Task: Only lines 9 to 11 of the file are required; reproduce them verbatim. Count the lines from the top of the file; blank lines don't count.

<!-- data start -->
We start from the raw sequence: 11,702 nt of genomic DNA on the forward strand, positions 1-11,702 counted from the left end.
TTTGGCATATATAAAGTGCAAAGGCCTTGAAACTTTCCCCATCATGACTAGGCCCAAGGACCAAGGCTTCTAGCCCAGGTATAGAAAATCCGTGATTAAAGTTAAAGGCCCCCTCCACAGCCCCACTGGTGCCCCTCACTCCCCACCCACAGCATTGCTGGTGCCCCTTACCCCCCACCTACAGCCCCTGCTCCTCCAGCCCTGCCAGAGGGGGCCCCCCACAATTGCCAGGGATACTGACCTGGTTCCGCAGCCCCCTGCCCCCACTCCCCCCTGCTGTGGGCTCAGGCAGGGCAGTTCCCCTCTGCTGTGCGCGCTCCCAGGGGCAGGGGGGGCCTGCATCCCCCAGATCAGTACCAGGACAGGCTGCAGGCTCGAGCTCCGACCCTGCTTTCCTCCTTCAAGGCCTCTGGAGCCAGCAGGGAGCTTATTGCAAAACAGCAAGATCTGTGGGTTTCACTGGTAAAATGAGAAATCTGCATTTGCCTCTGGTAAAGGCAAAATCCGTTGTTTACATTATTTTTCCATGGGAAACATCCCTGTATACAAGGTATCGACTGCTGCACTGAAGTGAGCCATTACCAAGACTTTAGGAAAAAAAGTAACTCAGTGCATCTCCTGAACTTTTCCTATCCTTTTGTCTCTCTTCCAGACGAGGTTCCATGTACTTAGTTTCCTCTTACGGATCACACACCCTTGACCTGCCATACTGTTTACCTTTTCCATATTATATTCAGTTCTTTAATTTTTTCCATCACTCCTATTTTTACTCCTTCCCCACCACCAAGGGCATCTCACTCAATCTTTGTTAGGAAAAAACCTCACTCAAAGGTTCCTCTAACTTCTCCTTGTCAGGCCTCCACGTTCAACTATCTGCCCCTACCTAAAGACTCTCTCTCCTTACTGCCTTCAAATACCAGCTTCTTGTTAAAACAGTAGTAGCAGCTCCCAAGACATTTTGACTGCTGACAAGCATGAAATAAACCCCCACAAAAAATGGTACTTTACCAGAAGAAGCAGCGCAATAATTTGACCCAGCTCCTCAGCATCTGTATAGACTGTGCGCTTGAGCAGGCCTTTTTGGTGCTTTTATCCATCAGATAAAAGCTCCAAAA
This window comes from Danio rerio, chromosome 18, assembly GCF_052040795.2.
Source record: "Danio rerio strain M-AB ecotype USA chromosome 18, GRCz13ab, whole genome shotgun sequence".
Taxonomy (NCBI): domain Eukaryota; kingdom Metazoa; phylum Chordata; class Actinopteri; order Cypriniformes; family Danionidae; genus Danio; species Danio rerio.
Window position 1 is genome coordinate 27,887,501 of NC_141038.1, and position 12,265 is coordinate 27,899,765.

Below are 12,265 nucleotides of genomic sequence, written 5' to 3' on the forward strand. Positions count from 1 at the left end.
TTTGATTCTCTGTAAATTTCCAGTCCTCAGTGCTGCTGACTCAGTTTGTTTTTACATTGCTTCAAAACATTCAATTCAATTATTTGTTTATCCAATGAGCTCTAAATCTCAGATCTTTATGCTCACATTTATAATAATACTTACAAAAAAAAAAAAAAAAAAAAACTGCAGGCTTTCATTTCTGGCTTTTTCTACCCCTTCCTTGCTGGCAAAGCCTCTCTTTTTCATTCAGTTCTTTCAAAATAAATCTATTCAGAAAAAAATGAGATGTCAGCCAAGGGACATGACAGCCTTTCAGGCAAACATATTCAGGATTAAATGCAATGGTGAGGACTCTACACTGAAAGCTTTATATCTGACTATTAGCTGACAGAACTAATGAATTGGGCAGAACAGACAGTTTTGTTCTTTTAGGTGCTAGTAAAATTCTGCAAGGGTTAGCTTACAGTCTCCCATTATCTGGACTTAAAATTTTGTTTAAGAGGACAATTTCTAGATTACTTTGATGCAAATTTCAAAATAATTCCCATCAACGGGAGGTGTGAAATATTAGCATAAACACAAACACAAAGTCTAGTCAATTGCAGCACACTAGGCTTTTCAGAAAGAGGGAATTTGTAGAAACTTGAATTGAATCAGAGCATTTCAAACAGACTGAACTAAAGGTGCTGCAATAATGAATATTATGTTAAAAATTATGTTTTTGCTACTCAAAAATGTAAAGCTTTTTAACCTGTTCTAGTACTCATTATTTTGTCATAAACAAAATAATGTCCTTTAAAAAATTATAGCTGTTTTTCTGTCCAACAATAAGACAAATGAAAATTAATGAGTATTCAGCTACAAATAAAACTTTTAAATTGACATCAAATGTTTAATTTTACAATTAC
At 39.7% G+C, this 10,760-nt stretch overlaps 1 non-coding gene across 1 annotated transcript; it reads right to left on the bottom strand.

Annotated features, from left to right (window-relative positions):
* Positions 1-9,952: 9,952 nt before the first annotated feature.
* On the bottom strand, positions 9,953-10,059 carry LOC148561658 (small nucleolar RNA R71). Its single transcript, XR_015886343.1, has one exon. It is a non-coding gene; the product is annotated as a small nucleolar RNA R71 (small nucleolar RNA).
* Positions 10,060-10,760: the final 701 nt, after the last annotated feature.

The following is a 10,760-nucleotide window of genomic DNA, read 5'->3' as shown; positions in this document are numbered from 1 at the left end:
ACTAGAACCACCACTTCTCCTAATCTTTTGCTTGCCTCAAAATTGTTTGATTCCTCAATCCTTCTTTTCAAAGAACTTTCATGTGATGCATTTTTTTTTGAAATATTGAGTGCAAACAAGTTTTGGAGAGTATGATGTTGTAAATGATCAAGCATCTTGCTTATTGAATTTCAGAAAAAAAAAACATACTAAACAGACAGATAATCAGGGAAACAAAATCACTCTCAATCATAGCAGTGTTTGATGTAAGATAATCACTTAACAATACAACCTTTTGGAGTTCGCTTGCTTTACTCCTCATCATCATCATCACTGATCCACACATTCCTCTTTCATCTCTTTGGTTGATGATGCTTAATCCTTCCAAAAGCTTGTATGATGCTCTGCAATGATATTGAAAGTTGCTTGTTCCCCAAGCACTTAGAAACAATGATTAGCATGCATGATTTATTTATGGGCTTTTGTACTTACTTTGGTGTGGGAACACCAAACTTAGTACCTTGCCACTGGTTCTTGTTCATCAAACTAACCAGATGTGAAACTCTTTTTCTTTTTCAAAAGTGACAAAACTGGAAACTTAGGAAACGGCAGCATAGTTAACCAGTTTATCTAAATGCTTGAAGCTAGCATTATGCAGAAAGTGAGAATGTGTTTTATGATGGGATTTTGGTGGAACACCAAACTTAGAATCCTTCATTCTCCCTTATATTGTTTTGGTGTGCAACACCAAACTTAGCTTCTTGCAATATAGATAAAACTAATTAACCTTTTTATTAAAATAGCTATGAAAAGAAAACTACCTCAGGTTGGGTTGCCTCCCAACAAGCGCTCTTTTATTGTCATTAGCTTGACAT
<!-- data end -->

At 39.7% G+C, this 10,760-nt stretch overlaps 1 non-coding gene across 1 annotated transcript; it reads right to left on the bottom strand.

Annotated features, from left to right (window-relative positions):
* Positions 1-9,952: 9,952 nt before the first annotated feature.